45 a.m. on Jan. 17, 2011.
Walking through her duplex just days after the fire, Alainna Ipjian said her former home reminded her of the sunken Titanic. Instead of searching for the “heart of the ocean” diamond, Ipjian went in and retrieved her Tiffany’s necklace, the only belonging of hers the fire hadn’t destroyed.
About midnight Jan. 16, the duplex at 91-93 W. Northwood Ave. caught fire. The blaze severely damaged the 93 W. Northwood Ave. side of the duplex and 91 W. Northwood Ave. had smoke damage.
The tenants of 93 W. Northwood Ave. were Ipjian, a fourth-year in nursing, Meredith Conine, a third-year in nursing and Michelle Schroeder, a second-year in nursing. The tenants of the opposite side of the duplex were Valerie Johns, a fourth-year in health science, Megan Johnson, a fourth-year in human development and family sciences and Addie Payne, a fourth-year in microbiology.
Earlier on the night of Jan. 16, Ipjian was spending time with friends. She recalls taking her popcorn bowl to the kitchen at about 11:51 p.m., passing through her family room to watch a few seconds of the movie “Meet the Fockers” and going upstairs to brush her teeth.
“I smelled something, but didn’t think anything of it because we recently had some problems with our gas that ended up being nothing,” Ipjian said.
Soon after, the smoke detector started going off.
“I walked down the steps and smoke was just bellowing up and the front two rooms were on fire,” Ipjian said.
The only one home at the time, Ipjian said her first instinct was to grab the TV. Instead, she took her laptop and left the house.
“We have two entrances to our house, one in the front and one in the back. My first instinct was to go out the front door, which I guess wasn’t the smartest thing since I had to walk right past the fire,” Ipjian said.
After leaving the house, she went next door to wake up her neighbors and after no response went across the street to a friend’s house and a neighbor called 911. Ipjian then walked back to the fire and was able to get the group of women on the other side of the duplex out by knocking on their door.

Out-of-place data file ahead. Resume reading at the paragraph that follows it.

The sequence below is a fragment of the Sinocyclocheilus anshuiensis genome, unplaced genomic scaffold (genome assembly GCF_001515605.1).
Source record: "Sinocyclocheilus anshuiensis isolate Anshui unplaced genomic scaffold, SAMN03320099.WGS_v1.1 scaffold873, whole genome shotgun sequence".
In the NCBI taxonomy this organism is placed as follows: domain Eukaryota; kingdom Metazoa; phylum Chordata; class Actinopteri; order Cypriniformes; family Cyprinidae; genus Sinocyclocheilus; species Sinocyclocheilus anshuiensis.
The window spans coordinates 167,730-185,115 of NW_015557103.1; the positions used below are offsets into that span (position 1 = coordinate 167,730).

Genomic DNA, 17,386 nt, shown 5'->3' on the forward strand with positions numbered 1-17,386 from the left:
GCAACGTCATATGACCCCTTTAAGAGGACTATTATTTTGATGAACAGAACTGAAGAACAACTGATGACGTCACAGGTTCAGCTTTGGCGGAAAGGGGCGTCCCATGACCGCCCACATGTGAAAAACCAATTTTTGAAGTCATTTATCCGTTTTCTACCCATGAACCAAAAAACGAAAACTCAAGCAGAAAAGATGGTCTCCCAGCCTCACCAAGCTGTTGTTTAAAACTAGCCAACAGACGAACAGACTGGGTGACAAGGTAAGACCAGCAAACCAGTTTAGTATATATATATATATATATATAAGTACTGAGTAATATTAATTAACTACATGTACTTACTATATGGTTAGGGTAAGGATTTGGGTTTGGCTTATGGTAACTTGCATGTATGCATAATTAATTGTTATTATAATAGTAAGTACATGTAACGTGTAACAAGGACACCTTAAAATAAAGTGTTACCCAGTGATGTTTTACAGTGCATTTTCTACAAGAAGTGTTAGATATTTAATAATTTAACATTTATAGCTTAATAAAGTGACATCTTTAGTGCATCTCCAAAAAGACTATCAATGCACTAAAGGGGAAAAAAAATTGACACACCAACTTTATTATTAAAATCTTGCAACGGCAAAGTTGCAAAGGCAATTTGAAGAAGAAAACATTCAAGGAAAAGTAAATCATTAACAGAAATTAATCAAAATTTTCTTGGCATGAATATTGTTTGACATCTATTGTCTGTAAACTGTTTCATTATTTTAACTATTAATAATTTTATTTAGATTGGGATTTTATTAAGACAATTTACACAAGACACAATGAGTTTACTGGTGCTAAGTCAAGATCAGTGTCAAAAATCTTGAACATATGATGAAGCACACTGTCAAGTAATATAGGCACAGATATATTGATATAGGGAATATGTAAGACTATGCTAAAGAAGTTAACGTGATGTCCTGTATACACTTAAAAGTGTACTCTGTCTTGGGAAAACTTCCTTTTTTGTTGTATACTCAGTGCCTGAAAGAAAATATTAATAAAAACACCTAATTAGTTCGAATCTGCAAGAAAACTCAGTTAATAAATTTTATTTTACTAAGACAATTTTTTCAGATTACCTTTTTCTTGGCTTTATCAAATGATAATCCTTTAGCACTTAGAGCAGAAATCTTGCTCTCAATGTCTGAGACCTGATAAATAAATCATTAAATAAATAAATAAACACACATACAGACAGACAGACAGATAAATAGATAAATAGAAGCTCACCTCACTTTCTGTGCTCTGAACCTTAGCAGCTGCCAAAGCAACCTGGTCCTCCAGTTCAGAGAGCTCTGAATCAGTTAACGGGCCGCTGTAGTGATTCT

Payne lived on the other side of the duplex but was down the street at a friend’s house when the fire started.
Payne had a friend from out of town staying with her who was in the duplex at the time of fire.
“My phone was on silent, so she ran down the street and burst in the house to tell to us that the house was on fire,” Payne said.
Payne remembers walking down the street to find fire trucks, smoke and Ipjian standing in the street with one shoe on.
Ipjian ran outside with no shoes on and Johns went back inside the duplex next to the one on fire to grab her Uggs, Ipjian said.
After seeing Ipjian in bare feet, Johns offered her the other Ugg boot.
Looking on at the fire, thoughts began rushing through the heads of the former residents.
“My first thought was my 32-inch flat-screen that I just got for Christmas is gone,” Ipjian said.
Payne had other concerns.
“None of us have renters insurance; we’re screwed,” Payne said. “That was my thought, we’re screwed.”
All but one of the residents in the duplex ended up being covered by their parents’ homeowners insurance.
“We were covered because we were still dependents,” Payne said.
The American Red Cross met the residence at the scene, their landlord and Karen Kyle, the director of the Student Advocacy Center at Ohio State.
The Red Cross provided the residents with a two-night stay at the Holiday Inn in downtown Columbus, and a care package with all the necessary toiletries.
“We didn’t have anything,” Payne said. “I still don’t have anything; I’m waiting on all of my clothes to be cleaned.”
Residents of the 91 W. Northwood side of the duplex salvaged some of their belongings with the help of professional cleaning.
The opposite side of the duplex suffered severe damage and residents were able to recover few, if any, of their belongings.
The tenants of the duplex lived temporarily in a property their landlord provided and are seeking permanent off-campus living arrangements.